SMARTPHONE users flick their way through about 30 apps in an average month, ranging from small, local business offerings, to banking, trading or social media platforms.

As a software engineer specialising in app development and digital consultancy, Dundee-based Waracle is well-positioned to take advantage of the clamour for major institutions across banking, financial services and pharmaceuticals, who are waking up to the digital reality and feel they have to out-source certain aspects of their digital offerings.

Waracle was spun out of Abertay University when Michael Romilly and Mike Warton had aspirations to create a gambling and gaming mobile app.

A former economist at ekosen, David Romilly, brother of Michael, joined the business in 2010 at a time when he says mobile was really beginning to move.

Shortly afterwards, Waracle became the first company to develop an app for the Scottish Government, as part of its Love Food Hate Waste programme.

“We were just stomping the streets looking for contracts,” said Mr Romilly. “People were just getting their head around the web, never mind mobile, but we saw the value in it. We went on the rampage really, so picked up lots of mobile work.”

These small contracts kept the business going, and its ambitions only grew with the recruitment of Chris Martin, who is now chief executive.

With an extensive background in software development across a number of businesses, Mr Romilly says Mr Martin’s appointment brought contacts, experience, and knowledge of software engineering processes.

“We’d winged it up until then. We had to get smarter, make better hires,” he says.

Contracts soon began to build – the Ryder Cup, Imperial College London, NCR. And then came Clydesdale Bank.

The company won a contract to act as the bank’s on the ground app development partner, working in their building.

Mr Romilly says this brought the business to the attention of larger corporations. It also brought them to the attention of Edinburgh-based IT consultant Exception and, in December 2015, Waracle was acquired in a seven-figure deal – but maintains its own brand and staff.

In its first accounts since that deal was finalised, for the 18 months to December 2016, Waracle grew revenue on a like-for-like basis by 159 per cent to £4.8 million and pre-tax profit by 152 per cent to £820,000.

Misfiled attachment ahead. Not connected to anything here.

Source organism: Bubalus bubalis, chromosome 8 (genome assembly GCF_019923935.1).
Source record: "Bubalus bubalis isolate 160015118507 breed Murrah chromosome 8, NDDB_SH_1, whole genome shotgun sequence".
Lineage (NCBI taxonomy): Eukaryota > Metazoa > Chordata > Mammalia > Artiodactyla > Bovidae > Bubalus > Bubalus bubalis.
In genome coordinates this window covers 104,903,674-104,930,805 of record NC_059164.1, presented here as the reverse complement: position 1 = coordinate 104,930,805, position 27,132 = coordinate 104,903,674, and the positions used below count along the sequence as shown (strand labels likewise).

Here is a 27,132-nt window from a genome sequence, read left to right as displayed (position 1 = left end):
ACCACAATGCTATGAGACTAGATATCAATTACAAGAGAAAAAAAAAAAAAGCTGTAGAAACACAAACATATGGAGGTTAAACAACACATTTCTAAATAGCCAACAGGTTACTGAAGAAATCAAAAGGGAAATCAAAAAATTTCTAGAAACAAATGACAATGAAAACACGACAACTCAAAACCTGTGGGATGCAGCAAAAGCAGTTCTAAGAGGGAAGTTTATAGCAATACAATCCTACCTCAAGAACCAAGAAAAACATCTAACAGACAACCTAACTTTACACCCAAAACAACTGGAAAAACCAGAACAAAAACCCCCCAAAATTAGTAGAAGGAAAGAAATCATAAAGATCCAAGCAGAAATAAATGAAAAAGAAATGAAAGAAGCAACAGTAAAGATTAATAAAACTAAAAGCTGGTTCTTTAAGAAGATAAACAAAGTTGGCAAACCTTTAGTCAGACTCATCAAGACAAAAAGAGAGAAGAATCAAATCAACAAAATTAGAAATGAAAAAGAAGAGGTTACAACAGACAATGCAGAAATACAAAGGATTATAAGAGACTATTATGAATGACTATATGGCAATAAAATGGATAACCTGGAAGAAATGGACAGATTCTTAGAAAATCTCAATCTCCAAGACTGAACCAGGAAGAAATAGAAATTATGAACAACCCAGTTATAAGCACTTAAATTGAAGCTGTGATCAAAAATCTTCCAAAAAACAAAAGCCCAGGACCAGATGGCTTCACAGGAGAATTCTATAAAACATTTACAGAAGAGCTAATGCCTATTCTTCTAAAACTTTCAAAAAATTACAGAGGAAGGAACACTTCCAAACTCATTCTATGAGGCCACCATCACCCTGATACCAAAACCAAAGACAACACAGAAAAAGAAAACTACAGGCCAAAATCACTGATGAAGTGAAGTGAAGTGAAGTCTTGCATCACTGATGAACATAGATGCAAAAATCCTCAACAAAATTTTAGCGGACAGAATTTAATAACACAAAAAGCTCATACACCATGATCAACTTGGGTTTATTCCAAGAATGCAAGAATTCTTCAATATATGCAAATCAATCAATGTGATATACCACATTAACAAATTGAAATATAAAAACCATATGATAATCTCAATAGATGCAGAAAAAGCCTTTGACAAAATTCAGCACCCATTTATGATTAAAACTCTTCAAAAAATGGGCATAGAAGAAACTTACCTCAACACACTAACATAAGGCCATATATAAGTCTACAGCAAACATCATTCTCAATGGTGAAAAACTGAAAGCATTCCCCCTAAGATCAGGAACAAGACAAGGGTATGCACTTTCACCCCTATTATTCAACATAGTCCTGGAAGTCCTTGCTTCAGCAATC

“They put us in front of their financial service clients and helped generate business for us and them through having this new service offering,” says Mr Romilly.

“The companies fit really well together. You have nervousness about being taken over by a larger, more corporate company but they’ve been amazing, they actually really see the value in what we do.”

That the company has grown slowly over nine years works to its advantage, says Mr Romilly, as opposed to a business that has scaled up rapidly.

“We’ve grown up doing apps for a night club or golf courses, where there are not many features or functionality and they’re not being stressed by hundreds of thousands of concurrent users,” he says.

“That’s where I feel we operate on a different plain to mobile operators in Scotland. We’ve elevated ourselves out of ‘we’ll develop you an app for your business’ to ‘we can take on a whole programme of mobile work to customers who use your app around the world’. We’re now knocking on doors of big consultancies.”

It is winning contracts like this that Mr Romilly hopes will take the business to the next level, and time and again he returns to highlight the skills and the “serious salaries” the company must pay to get there..

“We don’t want to be builders, we want to be architects,” he says.

A move last month to a modern new office at the Glasgow Collective, near the Barras, will help facilitate plans to push turnover past £10m this year. “We have people doing remote projects for global clients, but it also acts as a hub for overseeing big contracts in Glasgow,” says Mr Romilly.

Interestingly, he adds that future growth could be restrained purely because of the level of skills the company demands of its staff. That may explain why a number of recent new-starts have moved from JP Morgan, the financial services giant that runs its technical centre from Glasgow.

A new contract in Edinburgh with a major financial services provider will result in the recruitment of 12 more staff, taking the number to more than 100.

From there, Mr Romilly says the business is beginning to look globally, but given the remote nature of its work, that may not require offices outside the UK.

“The tenders we see now have global reach, and that’s great. We started this from a few guys in Dundee to becoming competitors for global contracts. When I reflect on that tiny office with a few guys trying to hustle for contracts, it’s been a pretty incredible journey.”

Mr Romilly admits that looking back 10 years ago when the first iPhone launched, he could not have envisaged the scale of that industry today. “Very quickly, millennials switched on to mobile and it took a while for businesses to catch up.”

He adds: “When [the iPhone] first came out even the BBC reported on whether it was a fad. Within a few months you could see it was real.”

Technology is not slow in advancing though, and today the Waracle offering has moved into voice control, health mobile and smart homes.

Voice control – such as the technology used by Apple’s Siri, Microsoft’s Cortana, Google Home or Amazon Echo – is very much seen as the next major development.

“Ten years on, what is even more interesting is the next 10 years,” says Mr Romilly. “As voice comes in it is going to disrupt many industries, it’s going to disrupt the way people use technology.

“When you watch children now, voice is second nature to them and that is an incredible significant shift in user behaviour.”